Canada to roll out tracing app as cases top 100,000

Canada will soon roll out a COVID-19 tracing app for smart phones, developed with help from BlackBerry and Shopify, it was announced on Thursday, as the number of cases topped 100,000.
Prime Minister Justin Trudeau told a daily briefing it will be “crucial” to increase testing and contact tracing going forward as pandemic restrictions start to be gradually eased.
As part of that effort, he said “a mobile app that will notify users if they’ve been exposed to COVID-19” will be made available to as many as 30 million Canadian smart phone users in early July.
The app will be free to download and its use is voluntary. It is to be tested first in Ontario before a nationwide release.
If someone tests positive for the new coronavirus, their diagnosis will be noted in a national database, and others who may have come in close proximity to them will be notified through the app, Trudeau explained.
It would then be up to individuals to reach out to public health authorities.
Trudeau said this tool will help “to keep us all safe as we reopen, as we get more active. This is an approach that we are confident is going to make a big difference” in safeguarding Canadians’ health.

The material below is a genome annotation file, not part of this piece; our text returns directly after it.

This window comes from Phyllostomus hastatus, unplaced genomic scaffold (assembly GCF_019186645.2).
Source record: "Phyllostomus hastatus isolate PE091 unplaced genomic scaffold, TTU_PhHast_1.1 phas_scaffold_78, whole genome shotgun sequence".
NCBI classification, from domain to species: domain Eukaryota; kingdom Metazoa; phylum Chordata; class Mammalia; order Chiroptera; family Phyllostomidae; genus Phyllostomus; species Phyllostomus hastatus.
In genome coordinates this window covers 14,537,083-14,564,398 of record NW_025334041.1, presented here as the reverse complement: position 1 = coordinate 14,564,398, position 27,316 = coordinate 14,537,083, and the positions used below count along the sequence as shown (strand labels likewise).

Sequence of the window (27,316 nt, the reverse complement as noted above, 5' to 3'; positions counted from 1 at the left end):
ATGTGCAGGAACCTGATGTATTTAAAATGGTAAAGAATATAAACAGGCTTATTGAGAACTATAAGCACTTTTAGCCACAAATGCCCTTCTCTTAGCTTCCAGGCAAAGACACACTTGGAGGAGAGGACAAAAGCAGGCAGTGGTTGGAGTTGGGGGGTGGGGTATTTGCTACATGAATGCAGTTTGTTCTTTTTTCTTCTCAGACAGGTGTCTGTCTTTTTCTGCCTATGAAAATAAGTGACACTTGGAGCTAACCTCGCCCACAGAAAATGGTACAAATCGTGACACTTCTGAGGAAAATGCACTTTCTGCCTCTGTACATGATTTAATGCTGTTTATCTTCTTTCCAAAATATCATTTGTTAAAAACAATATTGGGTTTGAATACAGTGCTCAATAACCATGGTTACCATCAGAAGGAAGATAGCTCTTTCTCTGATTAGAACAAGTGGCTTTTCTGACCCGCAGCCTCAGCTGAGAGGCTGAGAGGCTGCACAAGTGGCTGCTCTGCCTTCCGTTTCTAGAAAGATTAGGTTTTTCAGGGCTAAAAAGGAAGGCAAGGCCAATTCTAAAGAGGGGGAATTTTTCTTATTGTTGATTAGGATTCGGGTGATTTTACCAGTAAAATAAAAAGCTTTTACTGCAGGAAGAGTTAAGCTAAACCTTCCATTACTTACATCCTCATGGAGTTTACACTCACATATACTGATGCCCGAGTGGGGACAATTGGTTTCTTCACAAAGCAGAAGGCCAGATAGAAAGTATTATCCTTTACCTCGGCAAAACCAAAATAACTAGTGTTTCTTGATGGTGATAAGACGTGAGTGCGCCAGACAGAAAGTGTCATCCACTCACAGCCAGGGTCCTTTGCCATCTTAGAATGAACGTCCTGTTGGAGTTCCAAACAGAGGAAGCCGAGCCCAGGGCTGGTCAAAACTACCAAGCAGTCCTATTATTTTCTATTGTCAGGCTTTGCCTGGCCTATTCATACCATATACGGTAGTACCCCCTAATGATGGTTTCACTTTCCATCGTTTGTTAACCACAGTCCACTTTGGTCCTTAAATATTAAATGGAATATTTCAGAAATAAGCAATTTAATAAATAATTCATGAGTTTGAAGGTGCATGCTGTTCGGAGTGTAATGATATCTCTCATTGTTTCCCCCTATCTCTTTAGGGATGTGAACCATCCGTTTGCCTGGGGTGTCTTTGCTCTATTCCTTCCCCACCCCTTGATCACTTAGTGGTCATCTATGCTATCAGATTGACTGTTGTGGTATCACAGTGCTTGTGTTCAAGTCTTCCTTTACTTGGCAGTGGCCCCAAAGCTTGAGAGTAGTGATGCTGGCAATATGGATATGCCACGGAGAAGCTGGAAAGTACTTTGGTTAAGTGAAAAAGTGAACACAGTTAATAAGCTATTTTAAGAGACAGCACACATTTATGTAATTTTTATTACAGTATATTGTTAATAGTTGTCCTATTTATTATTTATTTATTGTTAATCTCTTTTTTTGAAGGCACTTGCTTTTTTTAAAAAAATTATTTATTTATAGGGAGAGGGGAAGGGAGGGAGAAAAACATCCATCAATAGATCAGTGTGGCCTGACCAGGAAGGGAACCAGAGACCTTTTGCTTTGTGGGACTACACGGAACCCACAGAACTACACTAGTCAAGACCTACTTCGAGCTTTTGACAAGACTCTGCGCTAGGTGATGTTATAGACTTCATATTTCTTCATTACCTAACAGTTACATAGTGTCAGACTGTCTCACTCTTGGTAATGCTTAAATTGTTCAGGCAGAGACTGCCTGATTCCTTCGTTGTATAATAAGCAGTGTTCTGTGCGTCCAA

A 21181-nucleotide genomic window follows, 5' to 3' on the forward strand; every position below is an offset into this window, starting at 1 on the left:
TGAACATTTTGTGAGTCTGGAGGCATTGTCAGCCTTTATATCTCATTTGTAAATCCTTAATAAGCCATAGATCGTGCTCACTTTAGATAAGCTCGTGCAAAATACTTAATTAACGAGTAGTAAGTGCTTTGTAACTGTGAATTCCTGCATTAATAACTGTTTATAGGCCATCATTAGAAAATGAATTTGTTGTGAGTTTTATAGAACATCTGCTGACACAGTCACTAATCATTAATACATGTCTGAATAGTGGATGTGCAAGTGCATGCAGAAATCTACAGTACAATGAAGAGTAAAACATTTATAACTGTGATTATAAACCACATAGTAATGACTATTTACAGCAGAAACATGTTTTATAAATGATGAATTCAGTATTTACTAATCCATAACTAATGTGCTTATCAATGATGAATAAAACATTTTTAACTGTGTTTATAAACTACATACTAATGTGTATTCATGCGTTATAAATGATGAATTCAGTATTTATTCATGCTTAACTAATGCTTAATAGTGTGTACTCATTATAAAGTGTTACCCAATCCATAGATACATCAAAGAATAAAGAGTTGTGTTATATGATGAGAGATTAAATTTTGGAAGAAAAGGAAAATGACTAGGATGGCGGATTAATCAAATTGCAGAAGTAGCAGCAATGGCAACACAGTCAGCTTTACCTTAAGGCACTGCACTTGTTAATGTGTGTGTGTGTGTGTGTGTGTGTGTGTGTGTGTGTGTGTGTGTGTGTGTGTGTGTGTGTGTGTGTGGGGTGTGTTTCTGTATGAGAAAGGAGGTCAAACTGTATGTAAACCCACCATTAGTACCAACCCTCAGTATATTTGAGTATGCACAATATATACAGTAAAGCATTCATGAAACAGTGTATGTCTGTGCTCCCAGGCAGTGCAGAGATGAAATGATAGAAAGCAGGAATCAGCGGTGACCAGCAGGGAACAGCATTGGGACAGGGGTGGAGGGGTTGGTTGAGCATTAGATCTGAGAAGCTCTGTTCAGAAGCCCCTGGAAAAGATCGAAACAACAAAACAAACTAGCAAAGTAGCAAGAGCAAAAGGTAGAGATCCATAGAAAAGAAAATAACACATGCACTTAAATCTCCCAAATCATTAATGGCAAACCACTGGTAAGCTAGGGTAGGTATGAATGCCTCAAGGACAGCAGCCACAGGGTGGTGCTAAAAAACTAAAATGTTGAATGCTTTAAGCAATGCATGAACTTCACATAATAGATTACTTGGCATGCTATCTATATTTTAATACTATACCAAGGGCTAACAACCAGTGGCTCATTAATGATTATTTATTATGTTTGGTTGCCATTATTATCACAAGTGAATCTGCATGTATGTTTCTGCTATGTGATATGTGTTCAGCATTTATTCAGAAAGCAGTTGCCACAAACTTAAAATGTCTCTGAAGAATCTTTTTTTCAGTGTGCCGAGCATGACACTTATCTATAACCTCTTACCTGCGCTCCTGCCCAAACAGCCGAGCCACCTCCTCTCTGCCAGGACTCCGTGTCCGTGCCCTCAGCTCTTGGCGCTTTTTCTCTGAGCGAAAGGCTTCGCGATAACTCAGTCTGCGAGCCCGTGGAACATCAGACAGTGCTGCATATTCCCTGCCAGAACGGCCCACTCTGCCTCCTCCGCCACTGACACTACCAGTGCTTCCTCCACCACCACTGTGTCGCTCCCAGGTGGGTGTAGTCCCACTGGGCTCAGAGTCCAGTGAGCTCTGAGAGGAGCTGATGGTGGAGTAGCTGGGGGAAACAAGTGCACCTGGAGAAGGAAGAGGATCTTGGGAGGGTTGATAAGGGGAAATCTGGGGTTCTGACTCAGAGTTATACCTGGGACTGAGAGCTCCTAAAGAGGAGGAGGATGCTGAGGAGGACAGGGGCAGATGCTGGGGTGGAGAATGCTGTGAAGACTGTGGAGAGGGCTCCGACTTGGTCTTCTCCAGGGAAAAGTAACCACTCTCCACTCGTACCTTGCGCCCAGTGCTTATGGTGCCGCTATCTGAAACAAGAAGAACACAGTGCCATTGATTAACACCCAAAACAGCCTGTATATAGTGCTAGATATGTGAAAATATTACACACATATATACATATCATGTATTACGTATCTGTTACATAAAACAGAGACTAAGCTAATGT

“At no time will personal information be collected or shared, and no location services will be used,” he added.
“The privacy of Canadians will be fully respected.”
The app announcement comes after a drop in new COVID-19 cases in Canada, despite reaching a grim milestone. Canada confirmed its first COVID-19 death on March 9 and surpassed 50,000 cases on April 28.
As of Thursday, according to data compiled by public broadcasters CBC, Canada had 100,026 confirmed and presumptive coronavirus cases, which have resulted in 8,307 deaths; 62,237 cases are considered recovered or resolved.
With 220.1 deaths per million population, Canada ranks 11th in the world for this death rate, behind several European countries and the United States, according to official data compiled by AFP.
Most of the Canadian infections (87 per cent) were centered in two provinces, Ontario and Quebec, which saw elderly care homes ravaged by outbreaks.

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